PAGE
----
Initial of colour, making it hard to see the

          Initial observations of
microorganisms are made with stained preparations to provide contrast as the
cytoplasm usually lacks of colour, making it hard to see the colourless cells
on the bright microscope background, called field. Stains are salt composed of
a negative and a positive ion. The colour of basic dyes is present in positive
ion, whereas acidic dyes are present in negative ion. Bacteria are slightly
charged at pH 7. Thus, coloured positive ion in a basic dye is attracted to the
negatively charged bacterial cell. Basic dyes, such as crystal violet,
malachite green and safranin are more commonly used than acidic dyes. Acidic
dyes are not attracted to most types of bacteria in which negative ion are
repelled by the negatively charged bacterial surface, resulting in stained
background instead.

          Differential stains enable the
observer to differentiate bacterial cells based on staining differences. The
Gram stain, uses air-dried and heat fixed smears, named for Hans Christian
Gram, is one of the most useful staining technique as it classifies bacteria
into two large groups which are gram-positive and gram-negative. Crystal
violet, the primary stain, stains both gram-positive and gram-negative cells
purple as the dye enters the cytoplasm of both cells. When the mordant, iodine
is applied, it forms large crystals with the dye that are too large to escape
the cell wall. The application of alcohol, decolourizing agent dehydrates the
peptidoglycan of gram-positive cells to make it more impermeable to crystal
violet-iodine. However, the effect on gram-negative cells is quite different.
Alcohol dissolves the outer membrane of gram-negative cells and leaves small
holes in the thin peptidoglycan layer through which crystal violet-iodine
diffuse. Since gram-negative cells are colourless after the alcohol wash, the
addition of safranin, the counterstain turns the cell pink. It provides a
contrasting colour between primary stain, crystal stain. Although a
gram-positive and gram-negative cell both absorbs safranin, the pink dye of
safranin is masked by the purple dye previously absorbed by gram-positive

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          Gram-positive cell wall consists of a
very thick, rigid peptidoglycan wall and a network of disaccharide chains,
glycan strands cross-linked to one another, both in the same layer as well as
between layers forming a three-dimensional mesh by short, elastic peptides. The
abundance and thickness may be the reason why crystal violet dye retains in the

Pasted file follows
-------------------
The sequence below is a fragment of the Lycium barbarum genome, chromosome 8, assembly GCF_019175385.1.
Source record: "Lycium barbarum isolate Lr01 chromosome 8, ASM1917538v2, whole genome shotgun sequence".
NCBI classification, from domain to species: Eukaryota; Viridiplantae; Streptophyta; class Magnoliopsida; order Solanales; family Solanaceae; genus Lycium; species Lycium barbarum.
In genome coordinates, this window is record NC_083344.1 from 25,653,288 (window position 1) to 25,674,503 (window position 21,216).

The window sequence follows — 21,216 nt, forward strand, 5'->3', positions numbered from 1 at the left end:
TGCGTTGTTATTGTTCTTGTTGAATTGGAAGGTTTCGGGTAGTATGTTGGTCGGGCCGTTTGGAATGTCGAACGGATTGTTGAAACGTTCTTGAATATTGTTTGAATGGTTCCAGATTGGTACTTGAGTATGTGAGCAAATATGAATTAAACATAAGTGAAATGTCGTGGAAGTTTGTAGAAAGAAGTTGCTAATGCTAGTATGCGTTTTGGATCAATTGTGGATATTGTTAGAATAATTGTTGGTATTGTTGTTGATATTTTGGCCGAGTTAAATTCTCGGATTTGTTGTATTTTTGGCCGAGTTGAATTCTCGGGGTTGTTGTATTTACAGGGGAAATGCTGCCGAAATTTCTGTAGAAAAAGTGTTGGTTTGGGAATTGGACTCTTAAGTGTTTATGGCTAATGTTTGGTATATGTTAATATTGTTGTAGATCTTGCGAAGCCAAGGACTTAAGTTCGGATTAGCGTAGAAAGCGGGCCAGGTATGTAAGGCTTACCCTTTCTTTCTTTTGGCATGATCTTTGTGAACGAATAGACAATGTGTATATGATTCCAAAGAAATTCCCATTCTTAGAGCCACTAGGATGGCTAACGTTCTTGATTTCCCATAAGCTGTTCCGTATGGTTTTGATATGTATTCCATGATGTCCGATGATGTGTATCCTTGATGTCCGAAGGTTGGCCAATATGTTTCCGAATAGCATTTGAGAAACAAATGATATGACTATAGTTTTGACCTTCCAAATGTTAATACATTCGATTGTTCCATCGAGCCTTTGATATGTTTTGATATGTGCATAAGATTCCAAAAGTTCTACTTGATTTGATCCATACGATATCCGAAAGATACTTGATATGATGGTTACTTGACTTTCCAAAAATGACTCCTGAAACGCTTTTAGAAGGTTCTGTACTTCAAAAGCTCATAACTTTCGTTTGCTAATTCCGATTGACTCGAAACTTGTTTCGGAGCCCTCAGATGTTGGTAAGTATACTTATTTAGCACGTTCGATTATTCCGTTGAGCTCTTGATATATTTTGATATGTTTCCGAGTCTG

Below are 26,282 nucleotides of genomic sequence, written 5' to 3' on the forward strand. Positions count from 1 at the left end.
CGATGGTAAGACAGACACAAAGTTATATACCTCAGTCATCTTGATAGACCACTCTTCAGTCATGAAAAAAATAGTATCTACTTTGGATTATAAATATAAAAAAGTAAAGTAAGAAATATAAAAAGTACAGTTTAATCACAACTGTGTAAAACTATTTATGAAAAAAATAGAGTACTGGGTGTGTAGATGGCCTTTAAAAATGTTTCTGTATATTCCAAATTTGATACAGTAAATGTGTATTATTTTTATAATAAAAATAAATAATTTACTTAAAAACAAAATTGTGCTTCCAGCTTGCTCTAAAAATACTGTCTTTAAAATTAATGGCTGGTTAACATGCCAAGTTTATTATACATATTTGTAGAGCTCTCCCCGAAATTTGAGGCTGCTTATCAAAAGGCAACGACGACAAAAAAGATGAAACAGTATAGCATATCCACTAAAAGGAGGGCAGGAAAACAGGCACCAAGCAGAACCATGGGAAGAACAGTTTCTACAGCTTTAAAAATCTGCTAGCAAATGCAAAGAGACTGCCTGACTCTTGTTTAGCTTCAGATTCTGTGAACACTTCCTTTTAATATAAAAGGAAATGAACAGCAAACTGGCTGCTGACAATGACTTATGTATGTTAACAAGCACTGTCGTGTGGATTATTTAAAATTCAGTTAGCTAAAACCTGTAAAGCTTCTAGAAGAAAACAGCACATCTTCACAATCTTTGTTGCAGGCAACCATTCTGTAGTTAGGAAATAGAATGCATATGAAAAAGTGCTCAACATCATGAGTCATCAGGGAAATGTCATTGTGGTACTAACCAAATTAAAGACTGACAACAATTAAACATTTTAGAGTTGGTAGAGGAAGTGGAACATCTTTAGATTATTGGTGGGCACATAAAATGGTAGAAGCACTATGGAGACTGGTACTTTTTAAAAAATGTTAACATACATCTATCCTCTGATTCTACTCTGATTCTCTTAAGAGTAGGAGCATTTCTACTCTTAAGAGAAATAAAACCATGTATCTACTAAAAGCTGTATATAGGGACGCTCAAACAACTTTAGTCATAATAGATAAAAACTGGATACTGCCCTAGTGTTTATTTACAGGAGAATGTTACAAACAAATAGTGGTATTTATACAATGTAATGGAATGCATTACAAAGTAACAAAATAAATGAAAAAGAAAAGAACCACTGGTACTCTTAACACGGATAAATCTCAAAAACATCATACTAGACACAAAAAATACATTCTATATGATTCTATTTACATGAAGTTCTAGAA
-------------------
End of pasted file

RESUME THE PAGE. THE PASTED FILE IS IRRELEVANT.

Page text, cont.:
gram stain technique. Cell wall of gram-positive cells also contains a
sugar-alcohol and phosphate polymer called teichoic acid. Teichoic acids which
are bound to the glycan chains or cell membrane are vital for cell viability.
Cell death may occurs if the genes for teichoic acid synthesis are deleted.
Despite that, the function of teichoic acids still remains unclear.

          Gram-negative cell wall is
differently structured when compared to gram-positive cell wall. The
peptidoglycan strands consists just a single layer or two making the cell more
susceptible to lysis. This is among the reason why it loses crystal violet dye
during the gram stain technique. Teichoic acid is also absent in gram-negative

          When essential nutrients are depleted
certain gram-positive bacteria form specialized “resting” cells called
endospores. Unique to bacteria, endospores are highly durable dehydrated cells
with thick walls and additional layers. Endospores are formed inside the
bacterial cell membrane. The process of endospore formation within a vegetative
cell takes several hours in a process called sporogenesis; when key nutrients
such as carbon or nitrogen source become scarce. Depending on the species, the
endospore might be located terminally, subterminally or centrally inside the
vegetative cell. When the endospore matures, the vegetative cell wall lyses;
killing the cell and the endospore is freed.

          Endospore cannot be stained by
ordinary methods, such as Gram staining, as the dye does not penetrate through
the wall of endospore. A commonly used endospore stain is Schaeffer-Fulton
endospore stain. Malachite green, the primary stain is applied to a heat-fixed
smear and is heated. The heat assists the stain to penetrate the endospore
wall. The smear is washed with decolourizing agent, water to remove the
malachite green from the cell, except the endospores. Safranin, the
counterstain is applied to stained portions of the cell other than the
endospore. In a well-prepared smear, endospores will appear in dark green
within pink cells. Since endospores are highly refractive, they can be detected
under the light microscope when unstained. However, they cannot be
differentiated when stored materials are present, without the aid of a special

          Endospores can remain dormant for thousands
of years. An endospore returns to its vegetative state by a process known as
germination. Germination can be triggered by physical or chemical damage of the
endospore coat. Enzymes present in endospore will break down the extra layers
surrounding the endospore, where water enters and metabolism resumes. Since one
vegetative cell forms a single endospore, in which after germination, remains
as one cell. Sporogenesis in bacteria is not a means of reproduction.

          Micrococcus luteus cells died relatively
rapidly when they were added to natural soil. Microscopic observation showed
that the cells were being physically destroyed by bacterial predators in the
soil. Two of these predators were responsible for the initial, main attack, and
they were isolated. The isolates on laboratory media lysed M. luteus cells in a
manner like the attacks that occurred in soil. Neither predator was obligate,
however, nor were they nutritionally fastidious. One of these bacteria produced
mycelium and conidia. Under nutritionally poor conditions it used slender
filaments of mycelium to seek out host cells. Micrococcus luteus has one of the
smallest genomes of free-living actinobacteria sequenced to date, comprising a
single circular chromosome of 2,501,097 bp (G+C content, 73%) predicted to
encode 2,403 proteins. The genome shows extensive synteny with that of the
closely related organism, Kocuria rhizophila, from which it was taxonomically
separated relatively recently. Despite its small size, the genome harbours 73
insertion sequence (IS) elements, almost all of which are closely related to
elements found in other actinobacteria. An IS element is inserted into the rrs
gene of one of only two rrn operons found in M. luteus. The genome encodes only